May 19 (Bloomberg) -- Italy, Spain, Greece and four other European Union nations have failed to implement rules on bank bonuses aimed at curbing excessive risk taking and preventing staff from being rewarded for poor results.
Poland, Portugal, Slovenia and Slovakia have also missed a Jan. 1 deadline to adopt the remuneration limits, the European Commission said in a statement on its website. The commission gave the countries two months to comply.
“If common rules are not upheld at the same level across the EU, this would leave room for current loopholes to be exploited,” the commission, the 27-nation EU’s executive arm, said today.
The EU law, approved last year, restricts cash payments of bank bonuses and forces lenders to disclosure the number of people earning more than 1 million euros ($1.4 million). Michel Barnier, the EU’s financial services commissioner, has said further action may be needed in the region to prevent payouts at “unjustifiable levels,” claiming that lenders had failed to heed calls for moderation in this year’s bonus round.
Under the EU rules, as much as 60 percent of a bonus payout for risk-takers and senior managers must be deferred for at least three years, and half of the remaining amount must be in the form of shares.
Ten nations have also failed to “fully” put in place measures in the same law to increase the capital reserves that lenders must hold against potential losses.
Italy, Spain, Greece, Poland, Portugal, Slovenia, Belgium, Luxembourg, Sweden and Slovakia may face legal action unless they fully apply the capital rules, the commission said.
“If the national authorities do not notify the necessary implementing measures” on the bonus and capital rules “within two months, the commission may refer the member states concerned to the Court of Justice,” it said today.
Spain has already implemented “practically all” of the EU measures and will implement the remaining aspects “imminently,” the nation’s finance ministry said in an e mailed statement.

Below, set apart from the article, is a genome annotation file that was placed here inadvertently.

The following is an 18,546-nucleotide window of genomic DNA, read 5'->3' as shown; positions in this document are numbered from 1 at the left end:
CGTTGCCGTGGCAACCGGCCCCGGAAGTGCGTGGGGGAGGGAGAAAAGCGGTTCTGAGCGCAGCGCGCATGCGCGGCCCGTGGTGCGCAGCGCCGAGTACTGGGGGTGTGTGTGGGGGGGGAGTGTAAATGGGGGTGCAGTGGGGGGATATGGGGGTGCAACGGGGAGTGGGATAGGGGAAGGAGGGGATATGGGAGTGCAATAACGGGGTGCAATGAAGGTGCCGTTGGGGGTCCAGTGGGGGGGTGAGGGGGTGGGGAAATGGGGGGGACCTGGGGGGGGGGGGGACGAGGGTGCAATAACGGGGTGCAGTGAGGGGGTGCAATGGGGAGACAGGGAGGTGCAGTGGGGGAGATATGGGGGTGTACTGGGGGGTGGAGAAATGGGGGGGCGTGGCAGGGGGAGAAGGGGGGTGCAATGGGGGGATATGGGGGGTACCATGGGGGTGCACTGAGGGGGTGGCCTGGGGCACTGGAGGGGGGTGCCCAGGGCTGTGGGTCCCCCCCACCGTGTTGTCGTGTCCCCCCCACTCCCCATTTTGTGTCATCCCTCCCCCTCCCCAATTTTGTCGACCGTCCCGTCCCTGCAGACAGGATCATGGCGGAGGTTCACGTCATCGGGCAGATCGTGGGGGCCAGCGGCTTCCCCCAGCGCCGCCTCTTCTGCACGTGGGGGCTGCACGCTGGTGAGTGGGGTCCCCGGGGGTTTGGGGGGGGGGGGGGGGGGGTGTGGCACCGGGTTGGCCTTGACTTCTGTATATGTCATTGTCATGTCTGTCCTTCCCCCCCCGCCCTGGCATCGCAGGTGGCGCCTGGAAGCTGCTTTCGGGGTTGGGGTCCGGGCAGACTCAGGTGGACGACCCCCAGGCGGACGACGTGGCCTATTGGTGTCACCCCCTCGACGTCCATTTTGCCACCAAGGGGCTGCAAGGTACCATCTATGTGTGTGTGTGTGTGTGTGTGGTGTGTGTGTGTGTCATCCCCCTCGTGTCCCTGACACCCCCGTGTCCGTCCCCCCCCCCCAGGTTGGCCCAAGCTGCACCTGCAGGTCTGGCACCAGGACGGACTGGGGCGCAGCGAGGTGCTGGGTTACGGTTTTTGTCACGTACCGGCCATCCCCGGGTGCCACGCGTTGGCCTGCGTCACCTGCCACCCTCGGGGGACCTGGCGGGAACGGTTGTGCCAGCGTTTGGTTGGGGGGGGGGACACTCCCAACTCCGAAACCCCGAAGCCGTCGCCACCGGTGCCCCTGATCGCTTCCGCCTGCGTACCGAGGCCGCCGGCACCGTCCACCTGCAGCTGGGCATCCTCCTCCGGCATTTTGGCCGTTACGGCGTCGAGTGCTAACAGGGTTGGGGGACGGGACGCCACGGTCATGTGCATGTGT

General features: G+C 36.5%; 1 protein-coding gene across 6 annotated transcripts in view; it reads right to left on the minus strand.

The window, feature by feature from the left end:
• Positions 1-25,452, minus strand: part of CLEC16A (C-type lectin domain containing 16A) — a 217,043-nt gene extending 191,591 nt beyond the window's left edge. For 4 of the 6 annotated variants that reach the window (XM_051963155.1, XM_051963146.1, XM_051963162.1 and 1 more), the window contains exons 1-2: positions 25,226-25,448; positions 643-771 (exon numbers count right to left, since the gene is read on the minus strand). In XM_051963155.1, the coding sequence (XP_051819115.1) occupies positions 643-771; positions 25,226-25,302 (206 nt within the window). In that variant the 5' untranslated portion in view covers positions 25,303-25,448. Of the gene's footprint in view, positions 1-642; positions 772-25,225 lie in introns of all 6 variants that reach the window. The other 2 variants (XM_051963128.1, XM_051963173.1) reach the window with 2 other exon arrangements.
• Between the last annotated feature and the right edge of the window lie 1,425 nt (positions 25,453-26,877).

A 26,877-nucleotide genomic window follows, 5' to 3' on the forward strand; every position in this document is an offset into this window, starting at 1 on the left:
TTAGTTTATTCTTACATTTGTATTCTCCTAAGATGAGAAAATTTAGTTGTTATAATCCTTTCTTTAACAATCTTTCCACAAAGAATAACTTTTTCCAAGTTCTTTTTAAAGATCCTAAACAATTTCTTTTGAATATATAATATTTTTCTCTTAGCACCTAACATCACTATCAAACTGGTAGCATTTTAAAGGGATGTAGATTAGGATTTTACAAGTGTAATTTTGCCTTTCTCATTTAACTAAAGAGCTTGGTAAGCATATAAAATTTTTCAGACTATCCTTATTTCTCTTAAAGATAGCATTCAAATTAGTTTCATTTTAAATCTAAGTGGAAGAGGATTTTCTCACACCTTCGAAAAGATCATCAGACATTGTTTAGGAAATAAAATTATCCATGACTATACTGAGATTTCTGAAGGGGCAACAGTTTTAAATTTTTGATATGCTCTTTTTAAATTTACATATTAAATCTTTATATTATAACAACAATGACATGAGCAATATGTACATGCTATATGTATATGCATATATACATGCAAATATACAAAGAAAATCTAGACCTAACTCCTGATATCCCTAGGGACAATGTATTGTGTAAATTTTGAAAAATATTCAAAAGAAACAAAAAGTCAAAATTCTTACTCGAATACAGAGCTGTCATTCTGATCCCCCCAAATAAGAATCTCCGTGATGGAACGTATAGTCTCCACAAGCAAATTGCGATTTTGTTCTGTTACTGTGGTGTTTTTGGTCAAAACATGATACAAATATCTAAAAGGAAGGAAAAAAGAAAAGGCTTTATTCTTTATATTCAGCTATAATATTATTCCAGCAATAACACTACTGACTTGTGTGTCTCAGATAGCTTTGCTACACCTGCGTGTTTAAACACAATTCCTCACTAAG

Italy’s finance ministry didn’t immediately respond to an e-mail and two phone calls seeking comment.
Sweden plans to comply with the rules by June 30, Victoria Ericsson, a spokeswoman for the Swedish financial ministry, said in a telephone interview.
“In the wake of the financial crisis, there’s been a need for comprehensive regulatory work both on a global and EU level and these things take a bit of time to implement,” Ericsson said.
The Slovak finance ministry has prepared a draft law that will be discussed by the country’s government and then submitted for approval by lawmakers, Martin Jaros, a spokesman for the ministry said in a phone interview.
Greece intends to comply with the rules, a finance ministry press officer, who wouldn’t be named in line with official policy, said by phone from Athens.
Legislation incorporating the EU rules into Slovenian law is scheduled to be adopted by the end of June, the finance ministry in Ljubljana said in an e-mail.
Poland’s finance ministry said the country is working on a law to partially implement the EU rules. The January deadline originally set by the EU didn’t give Poland enough time to enact the rules, the ministry said in an e-mail.
Spokespeople at the Portuguese and Belgian finance ministries couldn’t be immediately reached. The Luxembourg government declined to comment.
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